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Being Reconciled

Ontology and Pardon

By John Milbank

Routledge – 2003 – 256 pages

Series: Routledge Radical Orthodoxy

Purchasing Options:

  • Add to CartPaperback: $51.95
    978-0-415-30525-9
    February 12th 2003
  • Add to CartHardback: $145.00
    978-0-415-30524-2
    February 13th 2003

Description

Being Reconciled is a radical and entirely fresh theological treatment of the classic theory of the Gift in the context of divine reconciliation. It reconsiders notions of freedom and exchange in relation to a Christian doctrine which understands Creation, grace and incarnation as heavenly gifts, but the Fall, evil and violence as refusal of those gifts. In a sustained and rigorous response to the works of Derrida, Levinas, Marion, Zizek, Hauerwas and the 'Radical Evil' school, John Milbank posits the daring view that only transmission of the forgiveness offered by the Divine Humanity makes reconciliation possible on earth. Any philosophical understanding of forgiveness and redemption therefore requires theological completion.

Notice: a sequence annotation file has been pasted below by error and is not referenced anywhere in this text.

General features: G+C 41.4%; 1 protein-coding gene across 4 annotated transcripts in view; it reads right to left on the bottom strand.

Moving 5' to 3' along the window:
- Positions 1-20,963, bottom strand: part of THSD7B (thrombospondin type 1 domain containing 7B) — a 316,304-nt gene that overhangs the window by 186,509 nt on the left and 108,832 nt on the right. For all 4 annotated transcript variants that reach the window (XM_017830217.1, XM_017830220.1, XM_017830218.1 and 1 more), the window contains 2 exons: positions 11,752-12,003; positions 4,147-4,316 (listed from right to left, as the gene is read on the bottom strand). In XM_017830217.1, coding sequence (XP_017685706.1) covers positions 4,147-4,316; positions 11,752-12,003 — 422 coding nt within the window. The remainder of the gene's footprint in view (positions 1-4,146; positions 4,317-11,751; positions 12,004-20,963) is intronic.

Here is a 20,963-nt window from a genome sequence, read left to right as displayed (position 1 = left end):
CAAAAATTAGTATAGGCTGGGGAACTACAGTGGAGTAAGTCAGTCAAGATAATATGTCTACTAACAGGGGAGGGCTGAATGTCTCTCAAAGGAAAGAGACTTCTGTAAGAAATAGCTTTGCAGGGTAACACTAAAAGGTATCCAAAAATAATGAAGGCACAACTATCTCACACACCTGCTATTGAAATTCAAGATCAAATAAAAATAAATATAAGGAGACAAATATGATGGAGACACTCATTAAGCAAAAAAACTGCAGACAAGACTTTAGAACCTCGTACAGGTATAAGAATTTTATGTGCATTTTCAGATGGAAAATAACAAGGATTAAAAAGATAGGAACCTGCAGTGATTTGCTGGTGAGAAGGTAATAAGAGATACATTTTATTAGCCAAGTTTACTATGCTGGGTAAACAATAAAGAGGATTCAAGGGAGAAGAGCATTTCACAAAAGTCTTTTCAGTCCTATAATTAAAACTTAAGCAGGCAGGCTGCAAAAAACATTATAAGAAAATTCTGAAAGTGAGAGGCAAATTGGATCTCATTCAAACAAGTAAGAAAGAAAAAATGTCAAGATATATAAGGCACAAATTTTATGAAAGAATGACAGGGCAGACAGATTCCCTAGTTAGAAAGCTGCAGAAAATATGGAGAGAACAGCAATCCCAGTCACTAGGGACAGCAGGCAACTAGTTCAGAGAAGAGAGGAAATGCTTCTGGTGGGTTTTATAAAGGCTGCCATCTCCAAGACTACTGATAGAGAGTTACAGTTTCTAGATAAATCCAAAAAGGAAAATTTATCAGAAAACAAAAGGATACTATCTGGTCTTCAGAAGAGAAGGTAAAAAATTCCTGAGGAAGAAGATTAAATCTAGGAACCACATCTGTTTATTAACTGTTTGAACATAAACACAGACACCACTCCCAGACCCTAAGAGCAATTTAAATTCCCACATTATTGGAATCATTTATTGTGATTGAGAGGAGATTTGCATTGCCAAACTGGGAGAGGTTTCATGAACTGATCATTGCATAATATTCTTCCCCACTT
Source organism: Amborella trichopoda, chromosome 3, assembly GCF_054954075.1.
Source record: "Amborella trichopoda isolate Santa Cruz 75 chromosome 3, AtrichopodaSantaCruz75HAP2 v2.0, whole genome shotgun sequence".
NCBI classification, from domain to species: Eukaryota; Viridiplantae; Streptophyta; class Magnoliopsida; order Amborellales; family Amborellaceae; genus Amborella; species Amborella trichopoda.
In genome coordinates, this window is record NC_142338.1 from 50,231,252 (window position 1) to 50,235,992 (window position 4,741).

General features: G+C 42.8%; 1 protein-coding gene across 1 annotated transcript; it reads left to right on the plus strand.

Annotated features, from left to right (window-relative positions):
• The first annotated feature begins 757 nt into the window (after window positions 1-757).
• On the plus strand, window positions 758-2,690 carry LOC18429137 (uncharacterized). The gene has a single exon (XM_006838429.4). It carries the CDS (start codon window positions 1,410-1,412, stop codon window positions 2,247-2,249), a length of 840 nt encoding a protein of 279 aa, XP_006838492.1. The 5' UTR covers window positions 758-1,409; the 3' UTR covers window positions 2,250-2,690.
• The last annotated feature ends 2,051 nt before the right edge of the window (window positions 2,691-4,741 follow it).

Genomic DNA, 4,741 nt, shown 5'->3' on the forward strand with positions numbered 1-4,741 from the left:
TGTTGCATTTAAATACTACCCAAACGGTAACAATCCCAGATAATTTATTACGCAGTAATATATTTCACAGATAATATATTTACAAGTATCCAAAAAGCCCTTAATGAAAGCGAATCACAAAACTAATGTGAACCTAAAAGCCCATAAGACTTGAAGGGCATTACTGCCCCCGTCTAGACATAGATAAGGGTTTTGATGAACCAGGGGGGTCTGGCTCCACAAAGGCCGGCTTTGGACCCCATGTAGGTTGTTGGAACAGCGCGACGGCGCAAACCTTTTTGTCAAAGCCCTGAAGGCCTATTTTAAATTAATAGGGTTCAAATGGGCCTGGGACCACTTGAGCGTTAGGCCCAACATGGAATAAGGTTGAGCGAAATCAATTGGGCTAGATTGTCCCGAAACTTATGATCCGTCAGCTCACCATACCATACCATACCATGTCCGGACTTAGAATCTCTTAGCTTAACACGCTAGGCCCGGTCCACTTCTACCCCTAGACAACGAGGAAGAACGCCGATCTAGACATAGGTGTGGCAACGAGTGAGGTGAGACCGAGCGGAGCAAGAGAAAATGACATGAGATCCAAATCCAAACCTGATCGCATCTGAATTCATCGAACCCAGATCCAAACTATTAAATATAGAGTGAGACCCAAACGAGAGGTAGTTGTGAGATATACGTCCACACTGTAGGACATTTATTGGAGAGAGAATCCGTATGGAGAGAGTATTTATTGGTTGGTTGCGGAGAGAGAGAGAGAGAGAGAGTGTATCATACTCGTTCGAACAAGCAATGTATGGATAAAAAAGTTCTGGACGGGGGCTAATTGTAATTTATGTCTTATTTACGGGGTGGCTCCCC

Both a critique of post-Kantian modernity, and a new theology that engages with issues of language, culture, time, politics and historicity, Being Reconciled insists on the dependency of all human production and understanding on a God who is infinite in both utterance and capacity. Intended as the first in a trilogy of books centred on the gift, this book is an original and vivid new application of a classic theory by a leading international theologian.

Contents

1. Evil: Darkness and Silence 2. Violence: Double Passivity 3. Forgiveness: The Double Waters 4. Incarnation: The Soverign Victim 5. Crucifixion: Obscure Deliverance 6. Atonement: Christ the Exception 7. Ecclesiology: The Last of the Last 8. Grace: The Midwinter Sacrifice 9. Politics: Socialism by Grace 10. Culture: The Gospel of Affinity

Name: Being Reconciled: Ontology and Pardon (Hardback)Routledge 
Description: By John Milbank. Being Reconciled is a radical and entirely fresh theological treatment of the classic theory of the Gift in the context of divine reconciliation. It reconsiders notions of freedom and exchange in relation to a Christian doctrine which understands...
Categories: Philosophy of Religion, Christianity, Christian Theology